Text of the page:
This morning at 6 a.m. I took a heavy brush-cutter tool (long, thick wooden axe handle with a big curved blade at the end) and began swinging it at tall, dense swordgrass and sugar cane stalks. Hacked away until I cut most of it down, then piled it on a tarp and hauled it away. One tarp-load at a time, for more than an hour.
Then I mowed my lawn for a couple hours.
That way my workout for the day.
In recent weeks I’ve been using yardwork as my workout (on days when I’m not doing any hard marathon training), and it’s been amazing. Swinging heavy tools and hauling heavy loads is a full-body workout that is functional and strenuous.
Try lifting logs and throwing them. Try chopping wood and pushing a lawnmower at a fast pace. Try digging into dirt with a pick and shovel, or hacking at jungle with a machete. It’s hard work, and you’ll get a great workout.
While my main focus recently has been my marathon training — I run 4-5 times a week, usually between 7-14 miles, sometimes with faster intervals and sometimes with hills — my other passion in the last couple of months has been “functional” strength training.
What’s functional training? It’s doing exercises that mimic real-life movements, instead of exercises designed simply to grow a muscle bigger or to look better. So instead of doing bicep curls to isolate the biceps, you would do chinups and get more muscles and joints involved, in coordination with each other. That’s because in real life, we almost never lift anything with just the bicep — we use our entire bodies to lift things.
Picking heavy things up, throwing them, jumping, squatting … these are functional exercises. Using a weight machine is rarely a functional exercise.
The benefits of functional training is that not only do you get stronger, but you do so in a way that will be useful in other life activities, such as work or sports. Your muscles will grow bigger but also will be coordinated and work together in balance. You’ll be able to translate your exercise to real-life strength.
The workouts I’ll talk about here, similar to the bodyweight exercises I talked about last time, will all be functional exercises.
I didn’t invent yardwork workouts — they’ve been around for awhile (here’s one article and here’s a great workout video). But I’ve been enjoying them recently because I’ve been helping my mom clear the jungle at her property while getting a great workout.
Yardwork workouts are functional, almost by definition. You’re doing real-world movements, with every exercise. You can invent a million different exercises, but here are some of my favorites (note: please be careful to lift with your legs so you don’t injure your back):
- Swing an ax, sledgehammer or other tool. Use an ax to chop wood or a sledgehammer to drive in stakes or crush things or a brush-cutter to, well, cut down brush. This is a great workout because you’re swinging something heavy and using your entire body to do it. Here’s a sample sledgehammer workout and here’s another.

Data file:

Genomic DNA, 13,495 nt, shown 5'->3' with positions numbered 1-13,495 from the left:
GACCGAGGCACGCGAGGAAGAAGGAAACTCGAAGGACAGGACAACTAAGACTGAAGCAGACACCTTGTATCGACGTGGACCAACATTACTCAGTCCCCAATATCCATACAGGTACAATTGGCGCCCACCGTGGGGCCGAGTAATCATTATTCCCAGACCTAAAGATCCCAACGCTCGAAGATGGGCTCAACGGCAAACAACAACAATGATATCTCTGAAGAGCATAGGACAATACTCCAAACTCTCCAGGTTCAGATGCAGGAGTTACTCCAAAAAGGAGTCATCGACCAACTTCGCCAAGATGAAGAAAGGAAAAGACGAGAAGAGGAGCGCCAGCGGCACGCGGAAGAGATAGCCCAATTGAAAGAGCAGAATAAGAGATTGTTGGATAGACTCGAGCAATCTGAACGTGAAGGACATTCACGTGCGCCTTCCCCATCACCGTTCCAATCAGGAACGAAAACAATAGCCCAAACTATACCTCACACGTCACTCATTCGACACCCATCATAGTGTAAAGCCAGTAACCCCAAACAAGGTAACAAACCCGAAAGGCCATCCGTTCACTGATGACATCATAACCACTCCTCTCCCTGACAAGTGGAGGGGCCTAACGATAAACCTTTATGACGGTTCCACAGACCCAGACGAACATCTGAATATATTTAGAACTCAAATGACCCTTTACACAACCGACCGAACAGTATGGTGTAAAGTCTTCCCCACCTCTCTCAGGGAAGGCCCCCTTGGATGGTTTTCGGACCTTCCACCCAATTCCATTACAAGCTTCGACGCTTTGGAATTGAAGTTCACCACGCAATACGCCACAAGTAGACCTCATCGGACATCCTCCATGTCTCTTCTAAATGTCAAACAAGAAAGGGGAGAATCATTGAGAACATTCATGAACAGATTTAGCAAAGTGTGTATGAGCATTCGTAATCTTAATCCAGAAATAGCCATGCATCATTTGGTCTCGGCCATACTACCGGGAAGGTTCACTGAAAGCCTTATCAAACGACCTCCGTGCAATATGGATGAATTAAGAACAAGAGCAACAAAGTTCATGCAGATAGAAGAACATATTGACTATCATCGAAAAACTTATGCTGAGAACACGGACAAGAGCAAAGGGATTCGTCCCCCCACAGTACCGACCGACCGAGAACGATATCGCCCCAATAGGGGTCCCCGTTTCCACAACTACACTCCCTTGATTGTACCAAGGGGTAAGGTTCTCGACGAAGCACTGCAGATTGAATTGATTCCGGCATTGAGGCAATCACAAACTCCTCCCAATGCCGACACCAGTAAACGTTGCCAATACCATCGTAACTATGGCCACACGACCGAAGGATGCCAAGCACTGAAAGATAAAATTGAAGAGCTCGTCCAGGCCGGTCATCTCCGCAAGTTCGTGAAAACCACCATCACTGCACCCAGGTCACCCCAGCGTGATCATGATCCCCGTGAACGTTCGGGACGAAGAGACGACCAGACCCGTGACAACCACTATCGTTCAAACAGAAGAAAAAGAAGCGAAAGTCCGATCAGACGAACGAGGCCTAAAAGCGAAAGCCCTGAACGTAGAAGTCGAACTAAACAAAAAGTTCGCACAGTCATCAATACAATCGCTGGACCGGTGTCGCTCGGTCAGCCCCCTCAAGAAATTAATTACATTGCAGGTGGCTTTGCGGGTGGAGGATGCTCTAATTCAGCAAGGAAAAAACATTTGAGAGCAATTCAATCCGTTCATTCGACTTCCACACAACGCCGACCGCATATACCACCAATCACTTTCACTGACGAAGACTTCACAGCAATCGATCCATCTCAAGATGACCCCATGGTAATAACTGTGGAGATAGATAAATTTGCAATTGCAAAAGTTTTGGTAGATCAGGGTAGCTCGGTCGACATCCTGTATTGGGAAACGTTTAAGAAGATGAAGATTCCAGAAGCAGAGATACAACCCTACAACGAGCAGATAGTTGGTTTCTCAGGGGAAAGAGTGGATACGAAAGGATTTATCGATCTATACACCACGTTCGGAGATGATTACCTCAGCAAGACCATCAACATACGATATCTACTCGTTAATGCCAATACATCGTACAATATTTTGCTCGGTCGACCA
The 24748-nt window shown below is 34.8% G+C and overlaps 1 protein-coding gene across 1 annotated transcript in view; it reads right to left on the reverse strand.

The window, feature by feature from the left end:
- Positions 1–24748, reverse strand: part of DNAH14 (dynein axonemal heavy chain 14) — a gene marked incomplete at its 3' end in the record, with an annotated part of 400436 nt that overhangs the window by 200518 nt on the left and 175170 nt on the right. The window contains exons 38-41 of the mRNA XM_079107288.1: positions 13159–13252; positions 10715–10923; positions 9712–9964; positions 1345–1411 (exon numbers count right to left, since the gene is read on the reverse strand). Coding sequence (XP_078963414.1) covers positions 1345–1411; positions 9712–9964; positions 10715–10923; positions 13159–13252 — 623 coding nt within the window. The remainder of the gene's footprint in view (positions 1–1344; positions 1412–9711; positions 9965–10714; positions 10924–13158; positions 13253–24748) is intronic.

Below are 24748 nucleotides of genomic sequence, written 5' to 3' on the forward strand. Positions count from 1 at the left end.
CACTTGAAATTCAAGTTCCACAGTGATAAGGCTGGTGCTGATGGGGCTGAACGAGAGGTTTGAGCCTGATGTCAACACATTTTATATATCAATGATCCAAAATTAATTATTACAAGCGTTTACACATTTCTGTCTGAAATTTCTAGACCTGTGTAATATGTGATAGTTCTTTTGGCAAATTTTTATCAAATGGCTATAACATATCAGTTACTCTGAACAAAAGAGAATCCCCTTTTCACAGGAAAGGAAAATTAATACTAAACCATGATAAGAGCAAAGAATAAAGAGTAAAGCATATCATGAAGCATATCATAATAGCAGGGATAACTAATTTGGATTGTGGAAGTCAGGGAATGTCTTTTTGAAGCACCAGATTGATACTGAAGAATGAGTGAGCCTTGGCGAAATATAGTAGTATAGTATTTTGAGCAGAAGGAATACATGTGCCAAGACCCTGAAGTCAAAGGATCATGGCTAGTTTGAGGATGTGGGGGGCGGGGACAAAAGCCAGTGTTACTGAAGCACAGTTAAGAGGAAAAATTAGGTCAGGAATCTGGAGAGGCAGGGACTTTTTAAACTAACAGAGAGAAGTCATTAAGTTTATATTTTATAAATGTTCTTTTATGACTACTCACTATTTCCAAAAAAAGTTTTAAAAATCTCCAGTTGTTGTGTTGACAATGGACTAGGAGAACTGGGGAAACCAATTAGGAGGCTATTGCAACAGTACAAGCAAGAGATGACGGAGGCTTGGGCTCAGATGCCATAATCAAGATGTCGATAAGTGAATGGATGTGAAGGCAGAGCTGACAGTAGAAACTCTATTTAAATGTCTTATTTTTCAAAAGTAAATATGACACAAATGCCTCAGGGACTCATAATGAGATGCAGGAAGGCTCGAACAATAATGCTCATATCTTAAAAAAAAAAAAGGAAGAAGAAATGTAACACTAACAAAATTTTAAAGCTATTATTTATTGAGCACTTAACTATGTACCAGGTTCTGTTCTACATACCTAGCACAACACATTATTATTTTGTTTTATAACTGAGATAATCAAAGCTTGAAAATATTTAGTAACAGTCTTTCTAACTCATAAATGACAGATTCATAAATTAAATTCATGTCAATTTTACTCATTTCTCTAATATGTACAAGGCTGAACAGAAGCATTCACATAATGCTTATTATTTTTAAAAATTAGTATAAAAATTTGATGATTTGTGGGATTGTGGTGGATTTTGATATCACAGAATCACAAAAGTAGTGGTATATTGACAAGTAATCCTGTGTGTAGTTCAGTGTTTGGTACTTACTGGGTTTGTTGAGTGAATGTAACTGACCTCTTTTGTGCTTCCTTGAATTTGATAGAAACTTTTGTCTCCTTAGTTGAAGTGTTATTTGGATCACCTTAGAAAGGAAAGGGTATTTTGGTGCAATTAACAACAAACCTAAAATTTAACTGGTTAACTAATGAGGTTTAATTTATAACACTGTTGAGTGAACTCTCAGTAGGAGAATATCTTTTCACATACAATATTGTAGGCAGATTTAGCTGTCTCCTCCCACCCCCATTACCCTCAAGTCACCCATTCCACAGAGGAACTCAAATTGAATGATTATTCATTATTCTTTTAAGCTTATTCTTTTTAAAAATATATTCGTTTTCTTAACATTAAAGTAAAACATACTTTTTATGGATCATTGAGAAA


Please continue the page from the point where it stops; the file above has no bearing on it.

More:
- Lift heavy things and carry them. Pick up rocks, logs, cinder blocks, anything heavy … then carry them to another place. Lift with your legs!
- Push or pull heavy loads. In my workout this morning, we loaded a big tarp with big piles of vegetable matter, and then I pulled the tarp and unloaded it. Great for the entire body. Pushing a heavy wheelbarrow or pulling a loaded sled works too.
- Lift heavy things and throw them. Pick up a rock or log or whatever you have handy, and throw it.
- Push a mower. I can attest that if your lawn is nice and thick, this is a great full-body exercise.
- Dig. No, this doesn’t refer to Digging a story (although you can do that with this post of course!). Use a shovel and/or pick to digg dirt. Don’t forget to switch hands so you get a balanced workout.
- Weed. While pulling weeds doesn’t often require too much strength, it is a good workout for your hands and forearms, and it involves lots of squatting, which is great for your legs.
- Add running, jumping, and bodyweight exercises. While these aren’t things you would normally consider “yardwork”, they can be great additions to a workout. Do some quick sprints, stair-climbs, jumps, bounding, pushups, jumping squats, etc.
I learned about this workout recently from my sister Katrina, and tried out the workout from Mark’s Daily Apple. You’re trying to get a functional, full-body workout with limited space and equipment. Basically, here’s the workout:
- Burpees. Do 20, rest, then do 19, rest, then do 18, rest … and so on, all the way down to 1 burpee. This alone is super tough. You might want to start with 10 and go down from there.
- Tricep dips.
- Squat jump.
- Jump lunge.
To mix it up, you could substitute other exercises as well, such as:
A Few Other Non-Traditional Workouts
- Kettlebells. Kettlebells are the darling of the fitness world right now, mainly because they offer versatility and are very functional. They’re great workouts. Check out this video for some of the basics.
- Crossfit. Several commenters in my last minimalist fitness post referred me to Crossfit, and I have to say, it’s awesome. Crossfit is all about functional exercise. The site gives you a Workout of the Day (WOD), which is usually short but very challenging. Warning: this is not for beginners. Even very fit people will have trouble with these workouts. I suggest scaling down the workouts (if they say to do 50 pullups, just do 5-10 or whatever you can handle; if they say 95 lbs., try 50) and slowly working up to the full workout (or “as Rx’d” in Crossfit terminology). The workouts incorporate bodyweight exercises, powerlifting, gymnastics, running and more, without a lot of equipment required.
- Sandbags. Basically a bag full of sand, but the fancier ones have handles and are thick so they don’t break. The sandbag allows you to add weight to bodyweight exercises. Here’s one of many videos (with very dramatic music).
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